How an assassination led to a wave of Iranian nationalism and a downed airliner
In the early morning hours of January 8, 2020, I was boarding a plane at the Tehran airport to return to Europe after participating in “Tehran Dialogues,” an international conference organized by Iran’s Ministry of Foreign Affairs. On an otherwise deserted tarmac, I saw a lonely aircraft belonging to Ukrainian Airlines parked at the terminal. Shortly before boarding, I learned that Iranian security forces had launched a series of strikes on an American base in Iraq in retaliation for the assassination of General Qassem Soleimani, the charismatic and influential Iranian commander of Al-Quds, the elite force of the Islamic Revolutionary Guards Corps.
A few hours later, while landing in Vienna, I learned that the Ukrainian plane had crashed, killing all aboard. A few days later, Tehran acknowledged that it was shot down by the IRGC which mistook it for an American warplane. I could have been on that plane.
This tragedy, that led to the deaths of 176 innocent souls on that fateful PS752 flight, announced the arrival of this century’s “roaring twenties.” No one can excuse the lethal incompetence of the IRGC. However, the Trump administration laid the groundwork with its “maximum pressure” campaign against Iran. It was this campaign that led to the unprecedented assassination of a high-ranking Iranian official and provoked an inevitable response. It created a frenzied atmosphere in which such a catastrophic mistake was made possible.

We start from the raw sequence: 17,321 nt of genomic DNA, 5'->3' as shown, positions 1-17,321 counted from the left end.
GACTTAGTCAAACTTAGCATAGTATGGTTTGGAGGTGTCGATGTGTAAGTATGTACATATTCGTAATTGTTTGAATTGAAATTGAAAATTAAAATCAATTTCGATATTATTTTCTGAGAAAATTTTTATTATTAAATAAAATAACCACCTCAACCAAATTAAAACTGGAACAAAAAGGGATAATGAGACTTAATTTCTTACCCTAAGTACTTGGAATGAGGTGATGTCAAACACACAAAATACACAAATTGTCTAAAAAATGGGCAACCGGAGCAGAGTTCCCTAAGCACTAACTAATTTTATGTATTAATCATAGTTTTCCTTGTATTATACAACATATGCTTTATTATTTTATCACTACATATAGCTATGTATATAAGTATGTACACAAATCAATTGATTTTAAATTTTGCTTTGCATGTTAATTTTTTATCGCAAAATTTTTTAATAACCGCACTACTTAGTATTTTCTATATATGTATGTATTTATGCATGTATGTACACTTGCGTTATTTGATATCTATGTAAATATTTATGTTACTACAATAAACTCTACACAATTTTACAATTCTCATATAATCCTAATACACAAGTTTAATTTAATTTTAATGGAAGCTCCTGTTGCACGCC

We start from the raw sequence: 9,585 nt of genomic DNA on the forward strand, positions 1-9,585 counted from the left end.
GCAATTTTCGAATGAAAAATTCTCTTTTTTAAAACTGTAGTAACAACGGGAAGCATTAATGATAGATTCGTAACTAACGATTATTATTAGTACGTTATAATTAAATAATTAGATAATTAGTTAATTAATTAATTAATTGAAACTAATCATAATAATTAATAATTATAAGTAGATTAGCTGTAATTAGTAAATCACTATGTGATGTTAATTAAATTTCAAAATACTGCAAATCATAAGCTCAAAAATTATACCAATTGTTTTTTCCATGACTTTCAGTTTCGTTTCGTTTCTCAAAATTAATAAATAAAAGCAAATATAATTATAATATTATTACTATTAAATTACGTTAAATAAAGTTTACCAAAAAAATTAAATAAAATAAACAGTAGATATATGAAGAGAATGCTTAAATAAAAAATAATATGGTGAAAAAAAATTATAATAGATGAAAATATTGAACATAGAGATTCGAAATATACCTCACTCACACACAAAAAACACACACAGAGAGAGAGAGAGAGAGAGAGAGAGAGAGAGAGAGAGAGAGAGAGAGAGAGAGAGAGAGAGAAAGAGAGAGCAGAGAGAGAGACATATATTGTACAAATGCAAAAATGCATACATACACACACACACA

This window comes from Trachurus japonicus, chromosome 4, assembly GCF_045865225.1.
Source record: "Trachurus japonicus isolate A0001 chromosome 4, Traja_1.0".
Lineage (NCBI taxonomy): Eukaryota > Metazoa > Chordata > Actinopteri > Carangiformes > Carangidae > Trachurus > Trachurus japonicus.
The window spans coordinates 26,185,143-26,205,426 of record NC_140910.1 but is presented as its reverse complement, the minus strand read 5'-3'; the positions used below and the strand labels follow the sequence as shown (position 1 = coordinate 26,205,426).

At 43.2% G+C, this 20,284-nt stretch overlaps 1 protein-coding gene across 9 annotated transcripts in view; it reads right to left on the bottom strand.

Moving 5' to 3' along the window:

For a few days, the world was kept on the brink of a hot war between the United States and the Islamic Republic. That it did not reach that stage was attributed by many to a deterrence that Trump’s strike against Soleimani allegedly re-established. This characteristically Washington-centered view, however, ignores the other side of the story: that the deterrence is mutual. An all-out war against Iran would have made a U.S. war in Iraq look like the proverbial cakewalk indeed.
First, as details emerged of the Iranian strike on the U.S. base in Iraq, it cast doubt on the prevailing narrative that it was some sort of an “agreed strike” that would allow the Iranians to claim they avenged the death of Soleimani in a way that avoided American deaths and the risk of a further escalation. More than one hundred American service members were reported to have suffered brain injuries. It was probably sheer luck that no one was killed.
But the strike highlighted the bitter reality: when Iranians claimed that they were ready for all-out war, they weren’t bluffing. In fact, any suggestion that they were would be naïve; an implacable enmity with the United States made them prepare for such an eventuality for decades. This doesn’t mean that they sought such a war, only that they invested in deterrence, chiefly through their advanced missile program and their regional network of allies and proxies.
However, Iranian nationalism constitutes an even more potent source of Iranian deterrence. Ironically, Gen. Soleimani has proved to be more instrumental in forging it in his death than in life. Walking around Tehran during the days of the mourning that followed his assassination, I witnessed its power and mechanics firsthand.
Narges Bajoghli describes in her indispensable book on the IRGC cultural and propaganda work how the state has increasingly used the Iranian-Shiite symbiosis to foster its legitimacy among the youth, many of whom are disenchanted with the rigidities of life in the Islamic Republic. Soleimani embodied that symbiosis like no one else. His assassination provided a golden opportunity to test these ideas in practice on an unprecedented scale.